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GDP Report Has Pluses and Minuses

July 31, 2013 8:58 AM EDT Send to a Friend
Stocks were whipsawed early Wednesday as a better-than-expected Q2 GDP report was weighed against a Q1 GDP revision lower.

U.S. GDP for the second quarter rose 1.7%, which easily surpassed the consensus of a 1% increase. Meanwhile, first quarter GDP was revised down to 1.1% versus a prior reading of 1.8%.

The increase in real GDP in the second quarter primarily reflected positive contributions from personal consumption expenditures (PCE), exports, nonresidential fixed investment, private inventory investment, and residential investment that were partly offset by a negative contribution from federal government spending. Imports, which are a subtraction in the calculation of GDP, increased.

The acceleration in real GDP in the second quarter primarily reflected upturns in nonresidential fixed investment and in exports, a smaller decrease in federal government spending, and an upturn in state and local government spending that were partly offset by an acceleration in imports and decelerations in private inventory investment and in PCE.

The price index for gross domestic purchases, which measures prices paid by U.S. residents, increased 0.3 percent in the second quarter, compared with an increase of 1.2 percent in the first. Excluding food and energy prices, the price index for gross domestic purchases increased 0.8 percent in the second quarter compared with 1.4 percent in the first.

Real personal consumption expenditures increased 1.8 percent in the second quarter, compared with an increase of 2.3 percent in the first. Durable goods increased 6.5 percent, compared with an increase of 5.8 percent. Nondurable goods increased 2.0 percent, compared with an increase of 2.7 percent. Services increased 0.9 percent, compared with an increase of 1.5 percent.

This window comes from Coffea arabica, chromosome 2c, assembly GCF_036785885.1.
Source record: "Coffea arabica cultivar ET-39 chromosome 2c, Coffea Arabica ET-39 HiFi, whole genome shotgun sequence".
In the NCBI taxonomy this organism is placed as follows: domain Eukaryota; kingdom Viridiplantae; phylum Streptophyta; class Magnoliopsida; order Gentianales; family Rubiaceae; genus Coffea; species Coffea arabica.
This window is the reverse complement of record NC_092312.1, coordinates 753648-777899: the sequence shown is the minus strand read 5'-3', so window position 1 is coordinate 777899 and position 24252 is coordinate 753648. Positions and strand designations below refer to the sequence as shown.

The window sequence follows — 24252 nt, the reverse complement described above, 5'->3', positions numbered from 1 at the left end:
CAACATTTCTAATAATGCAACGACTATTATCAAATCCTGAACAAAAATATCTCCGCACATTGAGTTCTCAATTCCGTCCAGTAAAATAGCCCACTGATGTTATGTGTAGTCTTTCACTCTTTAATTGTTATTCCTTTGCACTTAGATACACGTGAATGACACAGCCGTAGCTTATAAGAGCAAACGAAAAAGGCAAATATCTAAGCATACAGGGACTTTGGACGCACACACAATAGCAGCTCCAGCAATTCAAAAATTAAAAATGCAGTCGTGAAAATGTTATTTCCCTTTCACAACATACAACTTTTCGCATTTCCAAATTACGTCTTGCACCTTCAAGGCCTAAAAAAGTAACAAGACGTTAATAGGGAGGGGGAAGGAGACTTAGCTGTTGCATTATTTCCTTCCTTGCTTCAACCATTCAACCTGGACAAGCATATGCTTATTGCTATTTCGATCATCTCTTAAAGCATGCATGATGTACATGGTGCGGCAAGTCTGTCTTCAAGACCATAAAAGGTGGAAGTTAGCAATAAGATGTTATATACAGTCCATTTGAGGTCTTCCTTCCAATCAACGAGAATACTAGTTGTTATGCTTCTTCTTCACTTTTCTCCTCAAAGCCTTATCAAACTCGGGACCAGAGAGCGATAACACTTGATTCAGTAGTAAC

Real nonresidential fixed investment increased 4.6 percent in the second quarter, in contrast to a decrease of 4.6 percent in the first. Nonresidential structures increased 6.8 percent, in contrast to a decrease of 25.7 percent. Equipment increased 4.1 percent, compared with an increase of 1.6 percent. Intellectual property products increased 3.8 percent, compared with an increase of 3.7 percent. Real residential fixed investment increased 13.4 percent, compared with an increase of 12.5 percent.

Real exports of goods and services increased 5.4 percent in the second quarter, in contrast to a decrease of 1.3 percent in the first. Real imports of goods and services increased 9.5 percent, compared with an increase of 0.6 percent.

Real federal government consumption expenditures and gross investment decreased 1.5 percent in the second quarter, compared with a decrease of 8.4 percent in the first. National defense decreased 0.5 percent, compared with a decrease of 11.2 percent. Nondefense decreased 3.2 percent, compared with a decrease of 3.6 percent. Real state and local government consumption expenditures and gross investment increased 0.3 percent, in contrast to a decrease of 1.3 percent.

The change in real private inventories added 0.41 percentage point to the second-quarter change in real GDP after adding 0.93 percentage point to the first-quarter change. Private businesses increased inventories $56.7 billion in the second quarter, following increases of $42.2 billion in the first quarter and $7.3 billion in the fourth.

Real final sales of domestic product -- GDP less change in private inventories -- increased 1.3 percent in the second quarter, compared with an increase of 0.2 percent in the first.




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